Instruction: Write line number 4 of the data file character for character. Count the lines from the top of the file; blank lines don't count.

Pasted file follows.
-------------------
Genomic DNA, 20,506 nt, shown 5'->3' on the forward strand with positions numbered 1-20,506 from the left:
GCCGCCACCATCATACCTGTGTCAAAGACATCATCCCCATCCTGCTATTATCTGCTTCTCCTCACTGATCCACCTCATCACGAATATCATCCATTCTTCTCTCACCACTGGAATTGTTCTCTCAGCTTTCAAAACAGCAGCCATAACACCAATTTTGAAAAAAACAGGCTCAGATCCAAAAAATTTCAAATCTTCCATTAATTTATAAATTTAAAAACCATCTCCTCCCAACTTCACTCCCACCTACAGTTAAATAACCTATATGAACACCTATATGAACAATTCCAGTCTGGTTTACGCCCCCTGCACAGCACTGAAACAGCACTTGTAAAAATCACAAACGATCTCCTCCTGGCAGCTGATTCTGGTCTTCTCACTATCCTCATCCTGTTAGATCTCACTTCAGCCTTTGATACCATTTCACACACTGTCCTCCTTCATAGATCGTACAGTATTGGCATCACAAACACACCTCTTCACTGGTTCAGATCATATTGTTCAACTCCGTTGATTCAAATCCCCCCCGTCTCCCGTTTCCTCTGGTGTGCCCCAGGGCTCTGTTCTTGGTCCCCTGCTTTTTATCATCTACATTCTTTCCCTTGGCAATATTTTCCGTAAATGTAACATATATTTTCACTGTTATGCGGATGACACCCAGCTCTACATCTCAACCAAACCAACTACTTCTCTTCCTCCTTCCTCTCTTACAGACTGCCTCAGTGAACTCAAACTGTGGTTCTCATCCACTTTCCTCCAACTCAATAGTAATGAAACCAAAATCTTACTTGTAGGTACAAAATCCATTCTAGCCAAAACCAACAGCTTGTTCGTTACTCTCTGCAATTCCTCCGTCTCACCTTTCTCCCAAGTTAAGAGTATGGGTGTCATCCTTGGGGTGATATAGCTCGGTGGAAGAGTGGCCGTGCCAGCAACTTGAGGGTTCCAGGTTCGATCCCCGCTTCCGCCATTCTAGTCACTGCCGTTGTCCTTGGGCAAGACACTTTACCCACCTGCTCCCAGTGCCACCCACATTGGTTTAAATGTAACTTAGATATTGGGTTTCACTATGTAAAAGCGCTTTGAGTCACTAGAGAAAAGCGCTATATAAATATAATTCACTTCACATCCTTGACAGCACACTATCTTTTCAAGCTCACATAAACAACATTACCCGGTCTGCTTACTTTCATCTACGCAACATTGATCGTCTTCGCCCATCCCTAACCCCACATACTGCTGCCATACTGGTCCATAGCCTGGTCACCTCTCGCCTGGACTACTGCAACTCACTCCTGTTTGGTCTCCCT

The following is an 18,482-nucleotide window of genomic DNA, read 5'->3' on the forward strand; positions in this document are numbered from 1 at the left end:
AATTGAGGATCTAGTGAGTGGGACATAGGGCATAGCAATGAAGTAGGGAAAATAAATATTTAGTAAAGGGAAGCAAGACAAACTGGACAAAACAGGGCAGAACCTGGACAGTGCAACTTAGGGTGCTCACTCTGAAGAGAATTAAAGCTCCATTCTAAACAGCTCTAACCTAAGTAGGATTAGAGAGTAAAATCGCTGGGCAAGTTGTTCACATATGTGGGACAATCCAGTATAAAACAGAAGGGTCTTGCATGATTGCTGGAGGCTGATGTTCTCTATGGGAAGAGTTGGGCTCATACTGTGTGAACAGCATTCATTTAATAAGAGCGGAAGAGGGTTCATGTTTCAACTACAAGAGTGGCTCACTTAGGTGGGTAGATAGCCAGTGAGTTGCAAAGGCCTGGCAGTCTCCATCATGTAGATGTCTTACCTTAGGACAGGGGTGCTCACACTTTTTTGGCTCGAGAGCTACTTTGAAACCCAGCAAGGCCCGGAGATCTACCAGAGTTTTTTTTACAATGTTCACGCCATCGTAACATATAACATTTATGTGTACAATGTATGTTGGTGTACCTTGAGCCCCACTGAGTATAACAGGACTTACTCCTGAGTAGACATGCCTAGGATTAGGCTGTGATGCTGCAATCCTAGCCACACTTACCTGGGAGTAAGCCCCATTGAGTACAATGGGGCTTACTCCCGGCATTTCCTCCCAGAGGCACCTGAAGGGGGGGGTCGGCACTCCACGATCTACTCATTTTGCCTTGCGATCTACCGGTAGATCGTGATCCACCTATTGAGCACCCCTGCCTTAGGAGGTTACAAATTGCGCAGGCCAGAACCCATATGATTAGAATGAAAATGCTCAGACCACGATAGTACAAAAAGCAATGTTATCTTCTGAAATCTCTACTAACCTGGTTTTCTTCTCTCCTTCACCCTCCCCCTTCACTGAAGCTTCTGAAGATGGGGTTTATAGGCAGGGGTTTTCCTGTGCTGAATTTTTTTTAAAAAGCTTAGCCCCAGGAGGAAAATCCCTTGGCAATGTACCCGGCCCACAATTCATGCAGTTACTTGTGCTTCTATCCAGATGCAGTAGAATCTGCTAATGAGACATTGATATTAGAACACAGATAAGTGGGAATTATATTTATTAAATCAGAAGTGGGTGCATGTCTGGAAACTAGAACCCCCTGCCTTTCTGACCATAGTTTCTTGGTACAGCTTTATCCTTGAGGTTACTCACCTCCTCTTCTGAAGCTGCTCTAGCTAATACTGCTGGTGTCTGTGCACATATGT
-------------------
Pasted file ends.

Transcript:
AATTGAGGATCTAGTGAGTGGGACATAGGGCATAGCAATGAAGTAGGGAAAATAAATATTTAGTAAAGGGAAGCAAGACAAACTGGACAAAACAGGGCAGAACCTGGACAGTGCAACTTAGGGTGCTCACTCTGAAGAGAATTAAAGCTCCATTCTAAACAGCTCTAACCTAAGTAGGATTAGAGAGTAAAATCGCTGGGCAAGTTGTTCACATATGTGGGACAATCCAGTATAAAACAGAAGGGTCTTGCATGATTGCTGGAGGCTGATGTTCTCTATGGGAAGAGTTGGGCTCATACTGTGTGAACAGCATTCATTTAATAAGAGCGGAAGAGGGTTCATGTTTCAACTACAAGAGTGGCTCACTTAGGTGGGTAGATAGCCAGTGAGTTGCAAAGGCCTGGCAGTCTCCATCATGTAGATGTCTTACCTTAGGACAGGGGTGCTCACACTTTTTTGGCTCGAGAGCTACTTTGAAACCCAGCAAGGCCCGGAGATCTACCAGAGTTTTTTTTACAATGTTCACGCCATCGTAACATATAACATTTATGTGTACAATGTATGTTGGTGTACCTTGAGCCCCACTGAGTATAACAGGACTTACTCCTGAGTAGACATGCCTAGGATTAGGCTGTGATGCTGCAATCCTAGCCACACTTACCTGGGAGTAAGCCCCATTGAGTACAATGGGGCTTACTCCCGGCATTTCCTCCCAGAGGCACCTGAAGGGGGGGGTCGGCACTCCACGATCTACTCATTTTGCCTTGCGATCTACCGGTAGATCGTGATCCACCTATTGAGCACCCCTGCCTTAGGAGGTTACAAATTGCGCAGGCCAGAACCCATATGATTAGAATGAAAATGCTCAGACCACGATAGTACAAAAAGCAATGTTATCTTCTGAAATCTCTACTAACCTGGTTTTCTTCTCTCCTTCACCCTCCCCCTTCACTGAAGCTTCTGAAGATGGGGTTTATAGGCAGGGGTTTTCCTGTGCTGAATTTTTTTTAAAAAGCTTAGCCCCAGGAGGAAAATCCCTTGGCAATGTACCCGGCCCACAATTCATGCAGTTACTTGTGCTTCTATCCAGATGCAGTAGAATCTGCTAATGAGACATTGATATTAGAACACAGATAAGTGGGAATTATATTTATTAAATCAGAAGTGGGTGCATGTCTGGAAACTAGAACCCCCTGCCTTTCTGACCATAGTTTCTTGGTACAGCTTTATCCTTGAGGTTACTCACCTCCTCTTCTGAAGCTGCTCTAGCTAATACTGCTGGTGTCTGTGCACATATGT